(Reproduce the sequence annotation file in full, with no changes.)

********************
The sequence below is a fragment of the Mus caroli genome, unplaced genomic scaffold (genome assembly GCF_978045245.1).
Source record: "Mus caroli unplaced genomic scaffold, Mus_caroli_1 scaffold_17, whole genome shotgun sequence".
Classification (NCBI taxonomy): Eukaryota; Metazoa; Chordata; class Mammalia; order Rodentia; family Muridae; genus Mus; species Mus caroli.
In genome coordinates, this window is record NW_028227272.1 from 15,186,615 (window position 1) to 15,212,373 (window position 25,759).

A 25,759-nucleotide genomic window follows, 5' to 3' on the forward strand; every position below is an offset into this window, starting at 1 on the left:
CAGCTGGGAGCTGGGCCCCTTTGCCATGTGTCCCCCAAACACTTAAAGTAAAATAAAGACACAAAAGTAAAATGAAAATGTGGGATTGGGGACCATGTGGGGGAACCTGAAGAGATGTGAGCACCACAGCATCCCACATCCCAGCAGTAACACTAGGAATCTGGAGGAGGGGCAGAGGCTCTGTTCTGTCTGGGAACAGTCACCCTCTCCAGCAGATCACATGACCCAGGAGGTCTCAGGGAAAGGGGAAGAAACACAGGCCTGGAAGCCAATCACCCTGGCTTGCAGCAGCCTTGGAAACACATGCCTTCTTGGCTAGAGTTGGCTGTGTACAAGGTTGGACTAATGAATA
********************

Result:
The sequence below is a fragment of the Mus caroli genome, unplaced genomic scaffold (genome assembly GCF_978045245.1).
Source record: "Mus caroli unplaced genomic scaffold, Mus_caroli_1 scaffold_17, whole genome shotgun sequence".
Classification (NCBI taxonomy): Eukaryota; Metazoa; Chordata; class Mammalia; order Rodentia; family Muridae; genus Mus; species Mus caroli.
In genome coordinates, this window is record NW_028227272.1 from 15,186,615 (window position 1) to 15,212,373 (window position 25,759).

A 25,759-nucleotide genomic window follows, 5' to 3' on the forward strand; every position below is an offset into this window, starting at 1 on the left:
CAGCTGGGAGCTGGGCCCCTTTGCCATGTGTCCCCCAAACACTTAAAGTAAAATAAAGACACAAAAGTAAAATGAAAATGTGGGATTGGGGACCATGTGGGGGAACCTGAAGAGATGTGAGCACCACAGCATCCCACATCCCAGCAGTAACACTAGGAATCTGGAGGAGGGGCAGAGGCTCTGTTCTGTCTGGGAACAGTCACCCTCTCCAGCAGATCACATGACCCAGGAGGTCTCAGGGAAAGGGGAAGAAACACAGGCCTGGAAGCCAATCACCCTGGCTTGCAGCAGCCTTGGAAACACATGCCTTCTTGGCTAGAGTTGGCTGTGTACAAGGTTGGACTAATGAATA